It wasn’t just Climate Stories Project that inspired me, it was my students as well. I remember the day I met Shari, a male student from Nigeria. He had notice me park my car in the empty area across from the WASCAL building and had quickly come over, offering to carry my bag. I was flattered by this offer, but also a bit uncomfortable, as it is quite unusual in the US for students to help professors carry materials. Shari might have been the first to offer, but I found this level of hospitality come from all of my students. Lawali, a male student from Niger, always made sure the technology in the classroom was working. Fatoumata, a female student from Mali, was so patient with my French. In the US, I often have to work hard to put my students at ease, but in Niger, it was the other way around. I was the outsider, yet my students went out of their way to make me feel like I was a part of their program. It was through these casual interactions, and of course during my class, that I heard their personal stories about how climate change had affected their lives and those of their families, and what inspired each of them to pursue a graduate degree in climate change science.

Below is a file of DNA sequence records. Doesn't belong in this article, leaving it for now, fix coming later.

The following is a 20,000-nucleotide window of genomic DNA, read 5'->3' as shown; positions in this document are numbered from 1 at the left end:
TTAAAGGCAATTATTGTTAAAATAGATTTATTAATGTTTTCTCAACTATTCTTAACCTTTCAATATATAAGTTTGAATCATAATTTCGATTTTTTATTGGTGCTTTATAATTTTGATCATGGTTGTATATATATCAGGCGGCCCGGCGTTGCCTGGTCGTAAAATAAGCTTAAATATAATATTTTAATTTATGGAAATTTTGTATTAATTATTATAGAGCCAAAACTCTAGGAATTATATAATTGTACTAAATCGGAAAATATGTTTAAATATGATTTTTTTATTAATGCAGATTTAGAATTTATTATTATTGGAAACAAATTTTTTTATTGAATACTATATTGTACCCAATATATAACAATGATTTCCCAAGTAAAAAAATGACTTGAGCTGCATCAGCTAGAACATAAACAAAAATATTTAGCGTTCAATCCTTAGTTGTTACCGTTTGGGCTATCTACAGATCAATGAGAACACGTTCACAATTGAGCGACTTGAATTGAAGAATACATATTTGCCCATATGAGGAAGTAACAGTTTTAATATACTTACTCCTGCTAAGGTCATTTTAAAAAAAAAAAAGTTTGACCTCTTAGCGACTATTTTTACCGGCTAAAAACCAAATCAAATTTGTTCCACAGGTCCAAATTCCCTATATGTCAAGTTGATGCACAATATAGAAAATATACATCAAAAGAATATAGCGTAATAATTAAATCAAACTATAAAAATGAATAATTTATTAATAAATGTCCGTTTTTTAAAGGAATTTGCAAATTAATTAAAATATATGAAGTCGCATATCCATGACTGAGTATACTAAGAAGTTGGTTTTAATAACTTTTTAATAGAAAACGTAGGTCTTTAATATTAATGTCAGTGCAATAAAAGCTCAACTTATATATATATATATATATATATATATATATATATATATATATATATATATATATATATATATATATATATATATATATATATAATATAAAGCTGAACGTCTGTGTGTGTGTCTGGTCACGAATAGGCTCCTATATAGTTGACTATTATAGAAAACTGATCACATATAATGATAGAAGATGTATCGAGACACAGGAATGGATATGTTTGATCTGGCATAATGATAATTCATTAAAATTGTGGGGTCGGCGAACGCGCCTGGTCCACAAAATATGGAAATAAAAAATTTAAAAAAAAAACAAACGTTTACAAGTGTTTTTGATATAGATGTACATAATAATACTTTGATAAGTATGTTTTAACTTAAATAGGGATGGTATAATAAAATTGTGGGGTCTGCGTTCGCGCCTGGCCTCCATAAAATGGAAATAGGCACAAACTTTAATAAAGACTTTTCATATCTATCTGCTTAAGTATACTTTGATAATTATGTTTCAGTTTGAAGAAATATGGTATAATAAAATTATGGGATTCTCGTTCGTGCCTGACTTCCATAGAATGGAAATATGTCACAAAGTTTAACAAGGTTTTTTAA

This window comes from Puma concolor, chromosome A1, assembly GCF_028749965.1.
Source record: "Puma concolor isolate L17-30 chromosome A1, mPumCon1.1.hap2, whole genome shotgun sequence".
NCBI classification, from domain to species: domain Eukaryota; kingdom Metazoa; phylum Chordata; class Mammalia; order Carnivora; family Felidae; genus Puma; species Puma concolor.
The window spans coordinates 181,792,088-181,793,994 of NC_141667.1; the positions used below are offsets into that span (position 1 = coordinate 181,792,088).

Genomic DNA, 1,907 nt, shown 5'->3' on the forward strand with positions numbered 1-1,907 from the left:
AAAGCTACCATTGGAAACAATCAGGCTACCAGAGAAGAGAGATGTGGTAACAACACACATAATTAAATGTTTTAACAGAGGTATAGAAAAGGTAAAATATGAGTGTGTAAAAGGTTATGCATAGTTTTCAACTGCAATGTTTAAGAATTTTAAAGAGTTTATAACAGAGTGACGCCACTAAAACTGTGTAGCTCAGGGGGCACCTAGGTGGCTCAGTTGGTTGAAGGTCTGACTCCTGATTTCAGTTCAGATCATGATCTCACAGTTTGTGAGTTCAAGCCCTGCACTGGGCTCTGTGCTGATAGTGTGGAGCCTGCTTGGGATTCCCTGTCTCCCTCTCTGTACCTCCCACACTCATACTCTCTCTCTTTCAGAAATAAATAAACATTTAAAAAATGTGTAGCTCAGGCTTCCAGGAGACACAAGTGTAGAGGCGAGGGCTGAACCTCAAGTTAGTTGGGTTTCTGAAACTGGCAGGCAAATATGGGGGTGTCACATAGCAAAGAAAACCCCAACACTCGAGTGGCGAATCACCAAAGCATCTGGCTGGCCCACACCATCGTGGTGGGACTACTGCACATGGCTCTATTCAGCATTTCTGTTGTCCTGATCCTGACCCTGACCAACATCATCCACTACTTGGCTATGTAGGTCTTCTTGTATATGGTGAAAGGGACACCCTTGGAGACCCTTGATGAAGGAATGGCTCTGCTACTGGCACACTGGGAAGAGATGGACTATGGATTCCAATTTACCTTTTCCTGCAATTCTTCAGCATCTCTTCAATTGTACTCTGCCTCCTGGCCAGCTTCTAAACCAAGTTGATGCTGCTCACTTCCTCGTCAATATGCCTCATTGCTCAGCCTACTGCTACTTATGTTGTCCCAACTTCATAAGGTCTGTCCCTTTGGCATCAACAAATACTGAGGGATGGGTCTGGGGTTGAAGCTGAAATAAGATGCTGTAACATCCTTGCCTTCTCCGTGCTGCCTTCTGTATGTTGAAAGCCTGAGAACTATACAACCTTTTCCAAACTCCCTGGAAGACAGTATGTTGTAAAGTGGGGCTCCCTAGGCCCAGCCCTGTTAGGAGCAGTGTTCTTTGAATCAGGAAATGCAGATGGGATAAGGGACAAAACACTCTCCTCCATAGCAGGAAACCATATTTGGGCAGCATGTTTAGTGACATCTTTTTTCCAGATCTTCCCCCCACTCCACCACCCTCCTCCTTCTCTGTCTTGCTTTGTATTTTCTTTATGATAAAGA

My students’ stories add incredible diversity to an already impressive collection. The US climate change curriculum tends to emphasize the melting of polar ice caps/glaciers and sea level rise, among other effects of global warming. To my students, however, most of whom are from the Sahel region of West Africa (a mostly landlocked, semi-arid region at the edge of the Sahara Desert that gets limited seasonal rainfall), sea level rise is not a central concern. Furthermore, because the WASCAL program draws students from all over West Africa, I was able to collect stories from students from 4 different countries: two that are landlocked, two that are not. Although all the students who contributed stories to this project are all working on ways to promote sustainable energy development and reduce the impacts of climate change in their respective countries, the stories they share are all different, as the they were inspired by different circumstances and life experiences.